Those who do attempt to work on behalf of women in the field of reproductive justice are maligned and condemned; harsh words issue from the bishops and spokespersons on their behalf. Frances Kissling, president of CFFC, Senator Barbara Mikulski, Rep. Nancy Pelosi and, of course, John Kerry are all characterized as bad Catholics. Ad hominem arguments abound, as well as outright lies in press releases and articles. But thanks to the Moral Majority, the Christian Coalition and to a lesser extent the Catholic bishops, the Republican Party (also known affectionately as the Grand Old Party or GOP) is commonly viewed as the party of the religious. President Bush, widely regarded as the most religious president in decades, talks openly about his faith and its influence on his life and his policies. His speeches are sprinkled with religious references. He has named Jesus as his favorite philosopher. He established a "faith-based initiative" to direct federal social service money to religious institutions, invokes Pope John Paul II’s "culture of life," refers to terrorists as "evildoers" and dubbed Iran, North Korea and pre-war Iraq the "axis of evil."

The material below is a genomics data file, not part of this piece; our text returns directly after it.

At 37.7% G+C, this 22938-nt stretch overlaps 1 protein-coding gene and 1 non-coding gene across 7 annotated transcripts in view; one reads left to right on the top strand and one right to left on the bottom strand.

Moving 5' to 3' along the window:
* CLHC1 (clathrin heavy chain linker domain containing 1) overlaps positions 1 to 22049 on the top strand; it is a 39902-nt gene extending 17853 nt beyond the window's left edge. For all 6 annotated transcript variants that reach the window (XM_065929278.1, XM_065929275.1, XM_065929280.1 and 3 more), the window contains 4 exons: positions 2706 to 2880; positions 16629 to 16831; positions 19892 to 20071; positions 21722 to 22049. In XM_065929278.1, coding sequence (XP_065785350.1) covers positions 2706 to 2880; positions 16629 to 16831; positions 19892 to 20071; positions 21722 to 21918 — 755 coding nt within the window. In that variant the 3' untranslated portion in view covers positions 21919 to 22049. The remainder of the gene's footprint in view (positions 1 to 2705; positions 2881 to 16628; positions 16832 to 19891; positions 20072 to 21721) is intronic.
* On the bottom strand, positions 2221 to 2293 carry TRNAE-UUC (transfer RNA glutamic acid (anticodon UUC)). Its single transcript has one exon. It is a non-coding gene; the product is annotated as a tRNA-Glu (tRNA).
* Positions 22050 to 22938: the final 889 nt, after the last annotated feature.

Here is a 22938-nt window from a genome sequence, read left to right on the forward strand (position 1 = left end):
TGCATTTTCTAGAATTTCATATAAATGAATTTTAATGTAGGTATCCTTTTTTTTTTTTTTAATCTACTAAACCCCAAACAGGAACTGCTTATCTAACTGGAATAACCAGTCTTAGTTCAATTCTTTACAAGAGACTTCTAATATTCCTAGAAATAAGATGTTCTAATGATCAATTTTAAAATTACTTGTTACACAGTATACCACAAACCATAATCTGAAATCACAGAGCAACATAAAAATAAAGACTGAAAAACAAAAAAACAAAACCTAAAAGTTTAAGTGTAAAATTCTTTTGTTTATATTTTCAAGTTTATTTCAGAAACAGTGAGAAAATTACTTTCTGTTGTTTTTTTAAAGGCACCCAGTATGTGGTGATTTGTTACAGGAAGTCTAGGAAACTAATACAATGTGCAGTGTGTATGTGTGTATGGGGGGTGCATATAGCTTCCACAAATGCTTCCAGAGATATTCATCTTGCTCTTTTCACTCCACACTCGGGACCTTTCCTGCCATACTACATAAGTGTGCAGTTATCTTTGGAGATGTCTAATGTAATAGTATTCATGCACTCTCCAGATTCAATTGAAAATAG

Not only did Bush win the 2004 election among evangelicals, but among Catholics as well. Clearly, the Republican Party has appropriated religion. And the Democrats want it back.

" We cannot afford to allow ourselves to be defined by our opponents as having anything against religion, and that’s how we’ve been defined," said Rep. James E. Clyburn of South Carolina, the son of a fundamentalist minister and head of the new House Democrats’ Faith Working Group. "I’ve heard people say, ‘I don’t see how you can be a Democrat and call yourself a Christian!’"

So Democratic leaders have launched a counteroffensive. "I think it’s just a political reality," Clyburn told me. In the past, he said, many Democrats did not openly discuss their faith, "not because they’re uncomfortable doing it, but because it’s always been a bit incorrect politically to do it. At least we felt that. At least I have. If you go to my Web site and look at my résumé, you’ll find out a lot of things about me, but you won’t find out my church affiliation."